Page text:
Editorial: Franklin Pierce to the rescue!
Franklin Pierce and Hugo Chavez. Can you think of two more unlikely names to show up in the same headline? Far-fetched or not, there they were on Page A3 of the Monitor last week – Chavez invoking the memory of Pierce as he clung to power in Venezuela, apparently from a hospital bed in Cuba, where he was being treated for cancer.
Our view: It’s just possible that Chavez might need some better PR folks by his side.
If you missed this (how could you miss this?!), Chavez and his supporters were arguing that even though he was out of the country and illness made him unable to attend his own presidential swearing-in ceremony in Venezuela, he could and should nonetheless take office. His swearing-in, according to him and ultimately to the Venezuelan Supreme Court, was just a formality and easily postponed. That wouldn’t interfere with the legal start of his third six-year term.
To justify that argument, the court pointed to the case of U.S. Vice President William King, who served with President Franklin Pierce.
Pierce (the only president ever elected from New Hampshire) ran successfully with King (Alabama’s highest-ranking official ever) as his running mate on the Democratic ticket in 1852. But in 1853, when it came time to be sworn in, King – like Chavez! – was in Cuba, in his case being treated for tuberculosis.
King and Pierce, an obscure and generally poorly rated president, sure seem like a hapless duo now, but at the time the partnership made sense to the party bigwigs. Pierce was from the North; King was from the South. Pierce was a well-regarded lawyer whose pro-Southern sympathies could earn him votes all across the country. King had been one of his state’s first U.S. senators. He was a former minister to France and, under Millard Fillmore, essentially acting vice president.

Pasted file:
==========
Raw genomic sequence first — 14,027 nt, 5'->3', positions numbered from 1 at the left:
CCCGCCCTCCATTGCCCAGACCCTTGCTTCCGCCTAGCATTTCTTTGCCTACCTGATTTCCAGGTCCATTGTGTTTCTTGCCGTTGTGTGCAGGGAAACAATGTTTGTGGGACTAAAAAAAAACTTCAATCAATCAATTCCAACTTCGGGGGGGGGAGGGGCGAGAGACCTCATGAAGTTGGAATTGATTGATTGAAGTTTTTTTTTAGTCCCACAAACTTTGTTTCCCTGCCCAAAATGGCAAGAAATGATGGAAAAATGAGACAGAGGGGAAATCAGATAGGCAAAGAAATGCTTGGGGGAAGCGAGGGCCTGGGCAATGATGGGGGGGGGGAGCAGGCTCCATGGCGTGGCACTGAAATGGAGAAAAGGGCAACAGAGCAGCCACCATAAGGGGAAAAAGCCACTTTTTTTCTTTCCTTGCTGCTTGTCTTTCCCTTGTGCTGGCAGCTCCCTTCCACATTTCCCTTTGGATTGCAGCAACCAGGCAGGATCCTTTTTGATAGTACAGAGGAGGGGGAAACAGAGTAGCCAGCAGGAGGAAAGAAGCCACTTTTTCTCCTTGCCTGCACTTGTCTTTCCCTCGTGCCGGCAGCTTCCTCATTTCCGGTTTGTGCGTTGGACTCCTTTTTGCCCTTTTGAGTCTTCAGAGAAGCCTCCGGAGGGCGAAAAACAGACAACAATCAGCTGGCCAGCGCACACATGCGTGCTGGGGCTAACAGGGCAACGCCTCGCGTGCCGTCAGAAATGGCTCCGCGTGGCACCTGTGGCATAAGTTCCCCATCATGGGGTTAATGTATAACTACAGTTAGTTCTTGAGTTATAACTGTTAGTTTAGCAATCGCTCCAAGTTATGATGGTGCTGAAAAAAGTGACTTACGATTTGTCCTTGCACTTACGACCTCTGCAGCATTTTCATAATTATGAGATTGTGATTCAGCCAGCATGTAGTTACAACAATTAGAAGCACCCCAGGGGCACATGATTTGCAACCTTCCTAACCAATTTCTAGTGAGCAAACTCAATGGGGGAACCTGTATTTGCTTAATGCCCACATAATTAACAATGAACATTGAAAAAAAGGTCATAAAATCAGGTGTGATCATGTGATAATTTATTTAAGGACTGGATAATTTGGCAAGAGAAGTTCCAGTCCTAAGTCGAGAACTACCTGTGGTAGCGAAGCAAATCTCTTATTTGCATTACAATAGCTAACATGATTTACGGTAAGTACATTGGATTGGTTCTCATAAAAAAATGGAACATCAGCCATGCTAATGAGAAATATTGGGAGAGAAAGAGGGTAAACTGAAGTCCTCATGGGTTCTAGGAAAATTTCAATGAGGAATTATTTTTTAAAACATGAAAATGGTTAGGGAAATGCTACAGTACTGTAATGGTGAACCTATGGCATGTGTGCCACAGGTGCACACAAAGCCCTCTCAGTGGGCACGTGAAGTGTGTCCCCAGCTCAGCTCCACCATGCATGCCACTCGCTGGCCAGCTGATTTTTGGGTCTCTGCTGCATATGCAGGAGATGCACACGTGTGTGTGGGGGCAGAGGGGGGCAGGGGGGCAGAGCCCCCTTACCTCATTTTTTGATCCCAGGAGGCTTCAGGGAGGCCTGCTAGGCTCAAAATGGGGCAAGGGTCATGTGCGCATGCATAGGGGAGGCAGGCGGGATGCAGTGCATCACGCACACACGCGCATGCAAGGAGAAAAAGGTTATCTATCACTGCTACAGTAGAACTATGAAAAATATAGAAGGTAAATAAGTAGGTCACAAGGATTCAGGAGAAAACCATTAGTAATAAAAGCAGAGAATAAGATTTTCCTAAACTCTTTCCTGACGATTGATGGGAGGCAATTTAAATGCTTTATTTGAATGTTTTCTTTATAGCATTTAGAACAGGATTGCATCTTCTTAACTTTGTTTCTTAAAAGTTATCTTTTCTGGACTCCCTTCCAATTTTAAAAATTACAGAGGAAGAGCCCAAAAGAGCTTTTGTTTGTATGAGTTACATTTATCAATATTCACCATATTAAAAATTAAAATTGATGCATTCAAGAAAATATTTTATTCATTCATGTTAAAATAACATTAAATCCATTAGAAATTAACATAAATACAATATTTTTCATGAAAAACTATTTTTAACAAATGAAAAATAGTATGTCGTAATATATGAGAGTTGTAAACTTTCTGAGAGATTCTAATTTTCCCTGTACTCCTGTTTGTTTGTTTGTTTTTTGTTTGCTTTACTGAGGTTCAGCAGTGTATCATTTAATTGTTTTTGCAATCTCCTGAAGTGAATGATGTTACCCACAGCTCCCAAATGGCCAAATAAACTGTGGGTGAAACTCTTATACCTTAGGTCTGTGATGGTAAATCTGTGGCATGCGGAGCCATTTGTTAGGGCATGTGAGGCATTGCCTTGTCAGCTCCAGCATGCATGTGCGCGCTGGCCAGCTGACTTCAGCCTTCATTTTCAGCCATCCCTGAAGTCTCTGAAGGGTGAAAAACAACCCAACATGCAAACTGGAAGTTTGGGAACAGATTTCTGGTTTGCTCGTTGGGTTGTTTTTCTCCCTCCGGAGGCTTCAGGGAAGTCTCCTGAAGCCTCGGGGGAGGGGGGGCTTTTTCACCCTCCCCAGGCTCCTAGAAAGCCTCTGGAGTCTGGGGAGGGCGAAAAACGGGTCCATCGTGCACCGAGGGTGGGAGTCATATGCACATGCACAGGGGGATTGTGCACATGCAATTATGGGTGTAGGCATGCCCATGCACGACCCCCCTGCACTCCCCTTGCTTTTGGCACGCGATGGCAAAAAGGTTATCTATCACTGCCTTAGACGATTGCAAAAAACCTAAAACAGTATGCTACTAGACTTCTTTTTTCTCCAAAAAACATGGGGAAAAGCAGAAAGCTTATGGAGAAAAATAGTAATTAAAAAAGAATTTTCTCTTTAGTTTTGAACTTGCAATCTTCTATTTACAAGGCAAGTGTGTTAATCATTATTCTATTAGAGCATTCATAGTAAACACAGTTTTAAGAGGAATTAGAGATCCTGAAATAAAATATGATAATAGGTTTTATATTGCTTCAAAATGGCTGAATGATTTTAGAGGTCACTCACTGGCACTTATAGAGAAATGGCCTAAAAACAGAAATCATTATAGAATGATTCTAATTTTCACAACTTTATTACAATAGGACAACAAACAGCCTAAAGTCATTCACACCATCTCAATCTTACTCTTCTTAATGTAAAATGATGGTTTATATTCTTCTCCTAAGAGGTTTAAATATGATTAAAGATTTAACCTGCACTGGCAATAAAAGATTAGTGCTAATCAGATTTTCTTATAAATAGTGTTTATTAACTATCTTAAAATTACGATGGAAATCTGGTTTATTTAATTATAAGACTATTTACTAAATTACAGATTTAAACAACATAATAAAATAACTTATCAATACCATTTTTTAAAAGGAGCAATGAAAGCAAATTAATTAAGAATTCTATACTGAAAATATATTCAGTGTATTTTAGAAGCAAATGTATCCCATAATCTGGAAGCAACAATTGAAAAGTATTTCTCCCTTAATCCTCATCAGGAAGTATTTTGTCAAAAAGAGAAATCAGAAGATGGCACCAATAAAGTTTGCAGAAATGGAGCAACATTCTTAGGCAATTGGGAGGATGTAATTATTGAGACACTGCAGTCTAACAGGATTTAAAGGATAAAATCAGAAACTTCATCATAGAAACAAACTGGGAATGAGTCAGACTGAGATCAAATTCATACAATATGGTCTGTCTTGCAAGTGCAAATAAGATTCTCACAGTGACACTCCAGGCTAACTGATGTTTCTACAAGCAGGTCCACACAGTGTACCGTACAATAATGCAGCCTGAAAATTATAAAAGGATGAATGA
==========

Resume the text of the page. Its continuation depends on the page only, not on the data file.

Among some historians with a bit too much time on their hands, there’s also a theory that King was our first gay veep. They point to his extra-close relationship with James Buchanan, Pierce’s successor and a man once known to schoolchildren as “our only bachelor president.” But that’s a story for another day.
Does the Chavez-King argument make sense? Well, there’s a limit to the logic. King, after all, was only vice president, not president. His absence from the capital was felt much less than the absence of an actual chief executive.
Plus, in the case of King, Congress passed a special law officially making him vice president for the three weeks before he returned to U.S. soil – but really only as an honor to a deathly ill man. After all, everyone thought King was not long for this world.
Alas, they were right: When King finally made it home, he quickly died. And his seat was left vacant for four full years thereafter. As it turns out, not precisely the role model Chavez probably had in mind.
An editorial in the Jan. 10 Monitor incorrectly stated that the New Hampshire Constitution demands a balanced state budget. A state statute requires the governor to present a proposed budget to the Legislature that contains all sources of revenue sufficient to cover proposed expenditures. Those revenue sources may be new or increased taxes, “or otherwise” suggesting that the governor may also include borrowing as a source of revenue.